Ya, so intel invests $300M in other companies and takes a portion of the rights of all of their patents and work, and likely forces them into a contract to use only their processors for the next 5-10 years... Good investment, but lets not try to pass it off as charity.
[citation][nom]chick0n[/nom]innovation ? what did Intel invent for the past 30 yrs really.[/citation]
Out of order processing
The x86 architecture (x86 starts with the 286 - the more basic form of the 8086 was not fully developed x86)
Unified L2$ on dual cores
SMT (ie, hyper threading)
Clearly, Intel is very worried about AMD's amazing new product, the APU which combines a CPU and GPU on one chip. Thanks to this technological breakthrough, gaming laptops are available for around $500-$600 that outperform and utterly destroy all competition anywhere near this price point.
For example Best Buy has an Asus K53TA-BBR6 laptop for $449.99 and free store pickup. It has an AMD Quad-Core A6-3400M APU and actually has a dedicated 1GB AMD Radeon 6650 graphics card, making it about as powerful as a superior laptop containing the more powerful A8 APU.
More importantly, was it chocolate or regular milk?
In all seriousness, I don't see this "ultrabook" thing taking off. I think they're putting too much faith in the product. The pitch is weak, being thin and consuming less power isn't "innovation", it's expected for laptops as they grow. I think they'll sell fine as thin, powerful laptops, but trying to pass them off as a new product is just silly.
[citation][nom]mikenygmail[/nom]Now that was a very fast response, how much is Intel paying you?[/citation]
I actually agree with him about that... Intel doesn't care about AMD as a company. With moves like this one, they can just step over them and pass by to the next competitor. Why compete when you can just buy customers and OEMs (or sue them, lol)?
With Centrino they offered support on product designs and gave cash bonuses to companies that came up with great designs. This will likely follow in those same footsteps because they proved that system works. they are investing $300 Million in vendor services to ensure that their newest product gains prominence.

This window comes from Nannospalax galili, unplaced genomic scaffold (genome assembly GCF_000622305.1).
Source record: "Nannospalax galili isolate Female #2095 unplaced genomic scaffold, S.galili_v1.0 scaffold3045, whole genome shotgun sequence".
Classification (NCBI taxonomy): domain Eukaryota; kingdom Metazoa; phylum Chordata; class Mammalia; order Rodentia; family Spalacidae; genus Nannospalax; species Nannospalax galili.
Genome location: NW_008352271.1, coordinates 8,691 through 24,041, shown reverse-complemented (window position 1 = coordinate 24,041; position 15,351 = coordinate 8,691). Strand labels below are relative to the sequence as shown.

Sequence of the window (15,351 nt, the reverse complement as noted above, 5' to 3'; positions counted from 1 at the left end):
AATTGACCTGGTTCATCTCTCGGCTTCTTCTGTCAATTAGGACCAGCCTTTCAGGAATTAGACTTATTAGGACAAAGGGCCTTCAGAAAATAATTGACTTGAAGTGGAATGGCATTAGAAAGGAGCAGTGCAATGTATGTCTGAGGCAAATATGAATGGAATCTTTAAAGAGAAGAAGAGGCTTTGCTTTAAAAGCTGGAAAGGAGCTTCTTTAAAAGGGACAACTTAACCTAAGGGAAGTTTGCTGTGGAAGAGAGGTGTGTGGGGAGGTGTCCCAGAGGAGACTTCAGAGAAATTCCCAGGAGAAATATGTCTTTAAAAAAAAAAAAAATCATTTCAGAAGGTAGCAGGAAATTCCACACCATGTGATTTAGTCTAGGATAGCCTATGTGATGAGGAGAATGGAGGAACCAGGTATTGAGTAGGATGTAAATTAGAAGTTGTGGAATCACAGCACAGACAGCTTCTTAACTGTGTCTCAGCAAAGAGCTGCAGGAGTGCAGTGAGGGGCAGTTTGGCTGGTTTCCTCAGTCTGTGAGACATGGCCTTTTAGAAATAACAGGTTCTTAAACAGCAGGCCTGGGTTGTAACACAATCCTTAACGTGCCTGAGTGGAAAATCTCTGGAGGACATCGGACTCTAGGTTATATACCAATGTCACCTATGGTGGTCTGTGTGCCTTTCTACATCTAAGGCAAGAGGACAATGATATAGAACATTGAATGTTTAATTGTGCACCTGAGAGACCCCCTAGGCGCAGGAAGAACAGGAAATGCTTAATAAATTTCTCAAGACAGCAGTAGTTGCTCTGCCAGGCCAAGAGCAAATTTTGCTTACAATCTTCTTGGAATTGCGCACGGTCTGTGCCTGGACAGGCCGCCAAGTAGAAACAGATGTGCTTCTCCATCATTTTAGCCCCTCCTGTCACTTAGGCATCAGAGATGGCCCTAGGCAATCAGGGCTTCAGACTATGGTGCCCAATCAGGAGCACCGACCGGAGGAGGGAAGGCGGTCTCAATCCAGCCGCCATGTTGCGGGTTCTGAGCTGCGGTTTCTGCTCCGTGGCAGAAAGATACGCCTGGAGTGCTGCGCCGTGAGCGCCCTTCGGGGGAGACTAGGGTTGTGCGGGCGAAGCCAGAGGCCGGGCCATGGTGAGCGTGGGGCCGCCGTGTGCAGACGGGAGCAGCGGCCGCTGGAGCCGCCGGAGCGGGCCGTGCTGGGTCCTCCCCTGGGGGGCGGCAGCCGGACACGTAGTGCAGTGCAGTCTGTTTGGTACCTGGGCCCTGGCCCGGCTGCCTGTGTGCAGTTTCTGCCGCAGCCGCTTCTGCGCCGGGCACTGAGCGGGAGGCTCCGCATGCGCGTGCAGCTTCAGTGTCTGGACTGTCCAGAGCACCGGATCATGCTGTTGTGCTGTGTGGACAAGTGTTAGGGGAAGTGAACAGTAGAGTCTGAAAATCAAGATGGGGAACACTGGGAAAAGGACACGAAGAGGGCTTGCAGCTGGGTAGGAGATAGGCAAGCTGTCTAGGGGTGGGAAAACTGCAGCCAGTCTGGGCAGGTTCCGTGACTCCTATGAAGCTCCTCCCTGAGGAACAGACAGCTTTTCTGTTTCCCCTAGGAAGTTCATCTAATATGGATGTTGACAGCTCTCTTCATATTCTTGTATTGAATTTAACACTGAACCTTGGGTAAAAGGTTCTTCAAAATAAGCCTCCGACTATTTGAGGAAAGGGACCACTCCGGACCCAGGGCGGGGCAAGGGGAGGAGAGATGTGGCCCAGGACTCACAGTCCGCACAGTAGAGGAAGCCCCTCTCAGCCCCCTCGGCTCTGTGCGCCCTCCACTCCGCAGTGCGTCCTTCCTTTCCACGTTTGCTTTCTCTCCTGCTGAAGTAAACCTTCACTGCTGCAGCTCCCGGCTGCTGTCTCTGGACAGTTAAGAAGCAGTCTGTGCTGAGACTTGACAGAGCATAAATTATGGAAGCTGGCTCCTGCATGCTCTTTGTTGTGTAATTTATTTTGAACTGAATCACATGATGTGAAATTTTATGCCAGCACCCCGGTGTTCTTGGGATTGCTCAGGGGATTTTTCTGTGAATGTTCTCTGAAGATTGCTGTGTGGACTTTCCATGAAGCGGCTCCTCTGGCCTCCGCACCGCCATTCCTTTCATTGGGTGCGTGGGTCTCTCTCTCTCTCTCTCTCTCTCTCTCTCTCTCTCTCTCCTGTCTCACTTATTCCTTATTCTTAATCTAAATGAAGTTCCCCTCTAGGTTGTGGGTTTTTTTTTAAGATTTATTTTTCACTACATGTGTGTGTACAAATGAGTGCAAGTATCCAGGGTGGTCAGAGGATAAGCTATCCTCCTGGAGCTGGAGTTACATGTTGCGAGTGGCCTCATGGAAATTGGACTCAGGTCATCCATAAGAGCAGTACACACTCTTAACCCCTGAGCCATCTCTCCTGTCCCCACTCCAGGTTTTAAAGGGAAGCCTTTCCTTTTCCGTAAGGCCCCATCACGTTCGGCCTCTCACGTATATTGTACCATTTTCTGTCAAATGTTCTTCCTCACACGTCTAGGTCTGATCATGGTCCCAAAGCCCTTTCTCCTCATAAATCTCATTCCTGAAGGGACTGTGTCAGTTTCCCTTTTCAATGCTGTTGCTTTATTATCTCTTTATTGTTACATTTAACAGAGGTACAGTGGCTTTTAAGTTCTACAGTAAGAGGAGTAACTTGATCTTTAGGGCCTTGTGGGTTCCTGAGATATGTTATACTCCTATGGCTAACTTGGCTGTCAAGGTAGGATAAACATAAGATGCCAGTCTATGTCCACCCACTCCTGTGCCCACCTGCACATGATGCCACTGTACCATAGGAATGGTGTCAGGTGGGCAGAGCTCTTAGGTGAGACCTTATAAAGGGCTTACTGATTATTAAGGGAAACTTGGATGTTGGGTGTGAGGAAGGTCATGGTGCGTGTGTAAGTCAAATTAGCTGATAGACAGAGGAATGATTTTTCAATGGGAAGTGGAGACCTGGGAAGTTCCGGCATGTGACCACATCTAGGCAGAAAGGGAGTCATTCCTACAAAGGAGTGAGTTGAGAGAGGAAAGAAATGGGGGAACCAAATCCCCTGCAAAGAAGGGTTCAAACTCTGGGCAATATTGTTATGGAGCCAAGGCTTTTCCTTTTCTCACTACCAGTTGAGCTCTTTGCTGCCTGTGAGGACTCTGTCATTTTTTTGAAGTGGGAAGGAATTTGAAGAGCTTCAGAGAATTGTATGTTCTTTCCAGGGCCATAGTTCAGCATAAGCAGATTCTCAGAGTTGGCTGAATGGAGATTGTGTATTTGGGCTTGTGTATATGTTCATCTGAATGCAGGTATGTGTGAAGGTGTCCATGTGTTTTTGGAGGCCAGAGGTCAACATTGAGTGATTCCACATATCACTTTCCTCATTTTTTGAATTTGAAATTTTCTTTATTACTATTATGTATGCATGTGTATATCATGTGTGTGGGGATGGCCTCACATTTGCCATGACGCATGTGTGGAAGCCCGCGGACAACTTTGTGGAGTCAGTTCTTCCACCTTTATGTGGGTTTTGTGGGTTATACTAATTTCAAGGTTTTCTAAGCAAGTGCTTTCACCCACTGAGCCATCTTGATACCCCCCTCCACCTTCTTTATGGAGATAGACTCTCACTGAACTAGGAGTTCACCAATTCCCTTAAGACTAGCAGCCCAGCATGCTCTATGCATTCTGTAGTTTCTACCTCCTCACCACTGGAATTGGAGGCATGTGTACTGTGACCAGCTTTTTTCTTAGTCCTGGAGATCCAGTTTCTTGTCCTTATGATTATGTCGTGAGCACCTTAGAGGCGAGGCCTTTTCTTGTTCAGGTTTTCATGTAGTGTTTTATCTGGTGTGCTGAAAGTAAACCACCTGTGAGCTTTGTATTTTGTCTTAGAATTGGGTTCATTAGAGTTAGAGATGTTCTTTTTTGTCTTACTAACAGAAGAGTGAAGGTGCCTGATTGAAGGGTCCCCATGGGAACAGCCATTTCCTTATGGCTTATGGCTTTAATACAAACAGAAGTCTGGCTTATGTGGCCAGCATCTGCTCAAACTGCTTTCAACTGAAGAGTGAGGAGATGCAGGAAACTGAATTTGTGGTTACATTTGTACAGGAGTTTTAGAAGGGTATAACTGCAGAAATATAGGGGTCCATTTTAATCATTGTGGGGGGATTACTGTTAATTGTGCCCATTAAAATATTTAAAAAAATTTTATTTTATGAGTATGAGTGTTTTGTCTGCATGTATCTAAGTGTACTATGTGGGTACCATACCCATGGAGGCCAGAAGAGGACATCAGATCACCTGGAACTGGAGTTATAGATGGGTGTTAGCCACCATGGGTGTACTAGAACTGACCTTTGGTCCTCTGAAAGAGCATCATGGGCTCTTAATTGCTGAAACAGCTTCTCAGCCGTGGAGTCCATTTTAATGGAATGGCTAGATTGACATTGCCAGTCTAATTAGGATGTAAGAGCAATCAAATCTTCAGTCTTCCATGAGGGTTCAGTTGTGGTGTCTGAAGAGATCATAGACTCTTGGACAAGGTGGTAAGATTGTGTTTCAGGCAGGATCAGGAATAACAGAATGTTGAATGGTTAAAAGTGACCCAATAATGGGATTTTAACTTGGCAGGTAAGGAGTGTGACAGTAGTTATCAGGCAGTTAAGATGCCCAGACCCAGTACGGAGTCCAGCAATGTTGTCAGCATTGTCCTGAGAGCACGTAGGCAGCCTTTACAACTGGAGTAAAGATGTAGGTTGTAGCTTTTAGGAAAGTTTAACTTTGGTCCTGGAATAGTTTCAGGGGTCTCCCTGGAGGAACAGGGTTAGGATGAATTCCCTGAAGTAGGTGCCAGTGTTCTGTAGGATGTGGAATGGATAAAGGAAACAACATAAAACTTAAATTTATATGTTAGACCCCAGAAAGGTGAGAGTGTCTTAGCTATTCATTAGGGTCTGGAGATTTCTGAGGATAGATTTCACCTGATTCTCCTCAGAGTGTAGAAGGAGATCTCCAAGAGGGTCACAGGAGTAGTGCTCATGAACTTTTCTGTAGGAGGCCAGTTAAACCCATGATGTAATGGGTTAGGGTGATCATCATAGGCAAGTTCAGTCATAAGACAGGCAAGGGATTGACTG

[citation][nom]webbwbb[/nom]With Centrino they offered support on product designs and gave cash bonuses to companies that came up with great designs. This will likely follow in those same footsteps because they proved that system works. they are investing $300 Million in vendor services to ensure that their newest product gains prominence.[/citation]
I'd have to agree but I'd also point out Intel got in huge trouble with anti-trust lawsuits in the US and Europe over rebates for using their chipset. I can see this as a more creative step in that direction as companies don't have to pay more into R&D and I won't doubt much of the R&D will center on intel chipsets solely.
While I understand the majority of people do basic computer tasks, this drive towards slim, mobility is like the SUV in the US; its a huge fad of a trend and paying twice as much for portability and 1/3 versus your lightweight laptops just reinforces this idea that the ultraportables are "trendy" thing. I like my Toshiba Protege thank you.
So is this Intel using their money to make OEMs use its products exclusively again? I thought they already agreed with AMD to stop their underhanded, anti-competitive tricks. AMD was stupid to believe Intel will play fair.
[citation][nom]lutel[/nom]I hope they will go back to 4:3 screen ratio, which was perfect for development and web browsing.[/citation]
I'd like that too. I would much rather have a little more vertical space to work in.
They want to cash in on the move toward small tabletlike devices while still selling something to the person who needs more than just a tablet. They probably also want to get these on the market before AMD's process technology catches up to a point to make them competitive in the tiny device space. The smaller you make it, the bigger Intel's advantage.
"new segment that the chip giant believes will be 40 percent of the consumer laptop market segment by the end of 2012"
there is no way that could happen. I think that whole turnover of laptops is much less than 40% every 15 months.... and ultrabook is not even released yet, so they will have like a year to gain 40% market share..good luck with that guys
I had purchased a Sumsung, which was very slim and close to what the Air was at the time. It wasn't cheap, but I wanted something small and portable. The thing performs great, but it runs hot, the fan has started getting very noisy and the screen is dying (not an NVidia issue.) It left me wondering if reliability is the tradeoff for small. Granted, these new ultra-mobiles will be two generations of laptops later, but I've been left with an uneasy feeling about ultra-portables. A $1600 laptop should last longer than 2 years.
[citation][nom]oneblackened[/nom]Let's see...Out of order processingThe x86 architecture (x86 starts with the 286 - the more basic form of the 8086 was not fully developed x86)Unified L2$ on dual coresSMT (ie, hyper threading)It's not like those are important or anything.[/citation]
OOO was developed by IBM 2 years before intel implemented it
x86 is currently used as Intel's stranglehold on the market as a modern cpu can't be made without owning rights. Its also used to "borrow" from AMD anything that AMD innovates to the cpu market
unified l2 cache isn't exactly innovative
Intel innovates by spending money and ocasionally developing something new themselves. Mostly buy buying patents or letting someone else do the work. This 300M incentive is just publicized proof.